It all started Saturday morning when I poached seven eggs. Yes, seven, because the first four were ugly. Toby ate them without complaint, but I continued to experiment with different methods because I could only be happy with two beautiful poached eggs sitting on top of my fresh-from-the-oven biscuits. I'm sorry to say that the effort made me very cranky, but I did get what I wanted. Later, we made a gallon of vegetable stock with a recipe from the French Laundry cookbook and stored it in mason jars with the pressure canner. We thought that we might be able to eat the vegetables after draining the stock, but it turns out that cooking them for that long deprives them of all flavor. Even if there were nutrients left (which I doubt, I think it all went to the stock) they would be unpleasant to eat. So we tossed 'em. While that was on the stove, I made granola.
|Contents: oats, walnuts, pecans, dried cranberries, dried cherries, |
maple syrup, olive oil, brown sugar, cinnamon and nutmeg
I go through granola pretty fast because I eat it every morning with yogurt, so I figured it would be more cost effective to make some myself. This turned out to be true, and now I have enough to last me several weeks. It's very easy to make, so I'll probably never buy a granola mix again. I'll just switch up the ingredients every time to keep my tastebuds interested. After that was out of the oven we made bread. We intended to make baguettes, but that's not what happened. The baking sheets we have are only half the size of a standard cookie sheet, limiting the length of our bread. We also underestimated how much they would rise in the oven (hint: a lot, easily doubled in size if not more). Luckily this did not affect the flavor and at the end of the day we still had two delicious italian loaves.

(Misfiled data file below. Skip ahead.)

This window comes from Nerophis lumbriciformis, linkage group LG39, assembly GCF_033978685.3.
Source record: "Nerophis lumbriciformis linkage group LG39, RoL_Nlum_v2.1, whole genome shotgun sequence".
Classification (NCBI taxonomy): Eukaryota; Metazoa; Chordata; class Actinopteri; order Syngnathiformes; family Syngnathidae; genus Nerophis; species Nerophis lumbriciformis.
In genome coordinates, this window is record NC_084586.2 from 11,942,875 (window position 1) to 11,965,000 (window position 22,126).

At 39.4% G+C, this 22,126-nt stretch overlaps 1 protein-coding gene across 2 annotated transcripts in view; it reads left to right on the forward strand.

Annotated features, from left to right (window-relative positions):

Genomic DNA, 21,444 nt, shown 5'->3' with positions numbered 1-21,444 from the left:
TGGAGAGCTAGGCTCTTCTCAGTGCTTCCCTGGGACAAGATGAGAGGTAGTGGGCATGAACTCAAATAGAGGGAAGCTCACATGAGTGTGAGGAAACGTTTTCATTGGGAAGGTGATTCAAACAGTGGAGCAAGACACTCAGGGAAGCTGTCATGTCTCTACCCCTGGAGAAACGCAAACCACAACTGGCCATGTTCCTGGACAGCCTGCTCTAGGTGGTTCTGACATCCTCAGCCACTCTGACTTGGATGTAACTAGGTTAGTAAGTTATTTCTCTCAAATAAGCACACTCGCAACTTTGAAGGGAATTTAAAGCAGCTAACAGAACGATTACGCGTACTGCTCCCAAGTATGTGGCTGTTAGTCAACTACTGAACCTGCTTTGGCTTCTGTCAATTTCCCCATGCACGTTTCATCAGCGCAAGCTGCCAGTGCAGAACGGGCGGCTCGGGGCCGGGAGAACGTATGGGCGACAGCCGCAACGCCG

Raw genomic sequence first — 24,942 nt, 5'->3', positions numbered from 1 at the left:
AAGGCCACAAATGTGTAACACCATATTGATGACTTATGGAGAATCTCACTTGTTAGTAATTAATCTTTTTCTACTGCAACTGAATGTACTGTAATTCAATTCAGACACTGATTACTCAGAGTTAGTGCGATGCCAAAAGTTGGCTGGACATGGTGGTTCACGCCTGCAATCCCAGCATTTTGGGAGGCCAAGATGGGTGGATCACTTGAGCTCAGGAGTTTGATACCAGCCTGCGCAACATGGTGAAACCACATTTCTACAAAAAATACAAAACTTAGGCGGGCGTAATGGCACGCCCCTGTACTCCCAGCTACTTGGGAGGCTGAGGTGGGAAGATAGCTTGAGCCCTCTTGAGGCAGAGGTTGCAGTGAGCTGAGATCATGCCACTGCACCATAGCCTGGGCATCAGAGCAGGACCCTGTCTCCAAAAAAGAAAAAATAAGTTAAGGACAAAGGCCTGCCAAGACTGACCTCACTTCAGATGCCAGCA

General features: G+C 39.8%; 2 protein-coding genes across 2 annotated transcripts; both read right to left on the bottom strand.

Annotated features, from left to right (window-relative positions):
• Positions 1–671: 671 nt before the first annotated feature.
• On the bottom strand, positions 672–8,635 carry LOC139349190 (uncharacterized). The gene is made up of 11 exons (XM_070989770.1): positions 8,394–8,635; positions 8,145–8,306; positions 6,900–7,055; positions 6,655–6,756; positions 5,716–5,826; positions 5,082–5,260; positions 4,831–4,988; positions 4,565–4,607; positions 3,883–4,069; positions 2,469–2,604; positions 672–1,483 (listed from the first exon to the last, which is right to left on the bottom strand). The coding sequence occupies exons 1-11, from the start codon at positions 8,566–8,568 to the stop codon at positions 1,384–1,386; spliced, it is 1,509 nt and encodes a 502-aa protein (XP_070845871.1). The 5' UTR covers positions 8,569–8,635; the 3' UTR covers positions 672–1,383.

Easter Sunday's meal was a carnivore's dream. Roast lamb, asparagus topped with pancetta, mashed sweet potatoes with Canadian bacon (or kassler as the Germans call it). We enjoyed it with some rioja, drunk begrudgingly by Toby, who was mildly upset with me for breaking our streak of purchasing only wine from Washington state. The lamb was later converted into gyros for a mediterranean salad.
Today we made quiche with some savory pie dough which had been frozen as leftovers from our chicken pot pie project. Note: the dough is savory because I made it with half butter, half lard, and apple cider vinegar. It's FANTASTIC for foods that need a dough but are not desserts. My recipe calls for only a little bit of vinegar added to the water needed to bring the flour and fat together, but even that amount leaves quite a bit of delicious vinegar flavor. Anyway, we encountered a crisis when the dough completely collapsed into the dish during the first five minutes of pre-baking (letting the dough cook a little before adding the filling prevents the dough from getting too soggy). The walls, despite hanging over the edge, had slumped to the bottom and it was a great buttery mess. The emergency sent us into superhero mode and we quickly discussed several options. I tried to pull the walls back up, but it just wasn't happening. I was against rolling it out again because it was too hot and wet, so I thought we should trim the excess and leave the dough just on the bottom. Toby, however, made the winning suggestion that we take it out, put the quiche filling in the pan, and then put the dough on top. I still wanted to trim the dough because I thought it was too heavy and would sink into the eggs but Toby convinced me to leave it as it was (it did sink a little, but not significantly). The result: Inside Out Quiche!
|Mmmm, quiche! The filling = asparagus, kassler, cheese|
|Toby marks his food territory by dousing it with hot sauce|